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13
Covariance Chains
 Bernoulli
, 2006
"... Covariance matrices which can be arranged in tridiagonal form are called covariance chains. They are used to clarify some issues of parameter equivalence and of independence equivalence for linear models in which a set of latent variables influences a set of observed variables. For this purpose, ort ..."
Abstract

Cited by 12 (8 self)
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Covariance matrices which can be arranged in tridiagonal form are called covariance chains. They are used to clarify some issues of parameter equivalence and of independence equivalence for linear models in which a set of latent variables influences a set of observed variables. For this purpose, orthogonal decompositions for covariance chains are derived first in explicit form. Covariance chains are also contrasted to concentration chains, for which estimation is explicit and simple. For this purpose, maximumlikelihood equations are derived first for exponential families when some parameters satisfy zero value constraints. From these equations explicit estimates are obtained, which are asymptotically efficient, and they are applied to covariance chains. Simulation results confirm the satisfactory behaviour of the explicit covariance chain estimates also in moderatesize samples.
Probability distributions with summary graph structure
, 2008
"... A joint density of many variables may satisfy a possibly large set of independence statements, called its independence structure. Often the structure of interest is representable by a graph that consists of nodes representing variables and of edges that couple node pairs. We consider joint densities ..."
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Cited by 4 (2 self)
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A joint density of many variables may satisfy a possibly large set of independence statements, called its independence structure. Often the structure of interest is representable by a graph that consists of nodes representing variables and of edges that couple node pairs. We consider joint densities of this type, generated by a stepwise process in which all variables and dependences of interest are included. Otherwise, there are no constraints on the type of variables or on the form of the generating conditional densities. For the joint density that then results after marginalising and conditioning, we derive what we name the summary graph. It is seen to capture precisely the independence structure implied by the generating process, it identifies dependences which remain undistorted due to direct or indirect confounding and it alerts to such, possibly severe distortions in other parametrizations. Summary graphs preserve their form after marginalising and conditioning and they include multivariate regression chain graphs as special cases. We use operators for matrix representations of graphs to derive matrix results and translate these into special types of path. 1. Introduction. Graphical Markov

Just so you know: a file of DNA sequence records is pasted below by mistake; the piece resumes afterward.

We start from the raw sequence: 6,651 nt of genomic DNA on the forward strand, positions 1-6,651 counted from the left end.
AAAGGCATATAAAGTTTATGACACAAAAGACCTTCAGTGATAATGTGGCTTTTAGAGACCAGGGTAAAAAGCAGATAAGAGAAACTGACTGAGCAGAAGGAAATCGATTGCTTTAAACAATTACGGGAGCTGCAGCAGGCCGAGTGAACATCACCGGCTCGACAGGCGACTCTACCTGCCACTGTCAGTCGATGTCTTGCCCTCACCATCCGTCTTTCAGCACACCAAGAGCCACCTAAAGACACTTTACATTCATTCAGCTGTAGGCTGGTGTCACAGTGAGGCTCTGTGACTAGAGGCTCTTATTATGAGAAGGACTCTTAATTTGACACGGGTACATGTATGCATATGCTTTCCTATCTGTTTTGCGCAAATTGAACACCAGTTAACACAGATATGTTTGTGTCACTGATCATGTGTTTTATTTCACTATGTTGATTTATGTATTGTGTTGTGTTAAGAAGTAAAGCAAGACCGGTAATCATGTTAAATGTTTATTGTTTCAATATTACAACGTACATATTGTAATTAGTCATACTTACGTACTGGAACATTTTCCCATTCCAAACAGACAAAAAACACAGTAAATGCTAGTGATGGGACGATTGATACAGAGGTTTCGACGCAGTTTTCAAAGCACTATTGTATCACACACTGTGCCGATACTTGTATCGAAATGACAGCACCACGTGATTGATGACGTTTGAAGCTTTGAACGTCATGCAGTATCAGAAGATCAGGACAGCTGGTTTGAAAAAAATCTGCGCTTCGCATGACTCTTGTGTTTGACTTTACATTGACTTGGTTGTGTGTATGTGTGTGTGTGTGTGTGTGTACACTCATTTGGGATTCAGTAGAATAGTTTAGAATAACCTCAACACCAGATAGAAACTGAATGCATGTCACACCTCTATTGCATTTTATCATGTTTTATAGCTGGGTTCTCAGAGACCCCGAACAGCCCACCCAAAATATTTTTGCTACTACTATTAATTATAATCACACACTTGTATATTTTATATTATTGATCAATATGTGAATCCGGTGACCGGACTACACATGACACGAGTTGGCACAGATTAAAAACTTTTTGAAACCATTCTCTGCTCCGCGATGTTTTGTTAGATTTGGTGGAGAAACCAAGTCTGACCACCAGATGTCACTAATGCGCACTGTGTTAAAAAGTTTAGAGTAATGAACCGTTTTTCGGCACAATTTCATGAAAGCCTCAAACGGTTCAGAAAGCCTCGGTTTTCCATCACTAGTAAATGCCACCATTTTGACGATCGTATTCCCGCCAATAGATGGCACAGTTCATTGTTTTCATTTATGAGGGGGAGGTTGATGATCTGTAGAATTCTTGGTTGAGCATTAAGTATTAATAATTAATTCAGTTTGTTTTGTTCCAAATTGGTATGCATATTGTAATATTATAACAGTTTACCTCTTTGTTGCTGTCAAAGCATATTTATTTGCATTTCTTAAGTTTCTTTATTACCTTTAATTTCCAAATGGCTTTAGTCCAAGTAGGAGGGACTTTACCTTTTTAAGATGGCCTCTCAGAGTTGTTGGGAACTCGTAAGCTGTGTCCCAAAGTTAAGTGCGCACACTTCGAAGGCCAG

A Criterion for Parameter Identification in Structural Equation Models
, 2007
"... This paper deals with the problem of identifying direct causal effects in recursive linear structural equation models. The paper establishes a sufficient criterion for identifying individual causal effects and provides a procedure computing identified causal effects in terms of observed covariance m ..."
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Cited by 4 (1 self)
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This paper deals with the problem of identifying direct causal effects in recursive linear structural equation models. The paper establishes a sufficient criterion for identifying individual causal effects and provides a procedure computing identified causal effects in terms of observed covariance matrix.
Sequences of regressions and their independences
, 2012
"... Ordered sequences of univariate or multivariate regressions provide statistical modelsfor analysingdata fromrandomized, possiblysequential interventions, from cohort or multiwave panel studies, but also from crosssectional or retrospective studies. Conditional independences are captured by what we ..."
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Cited by 4 (1 self)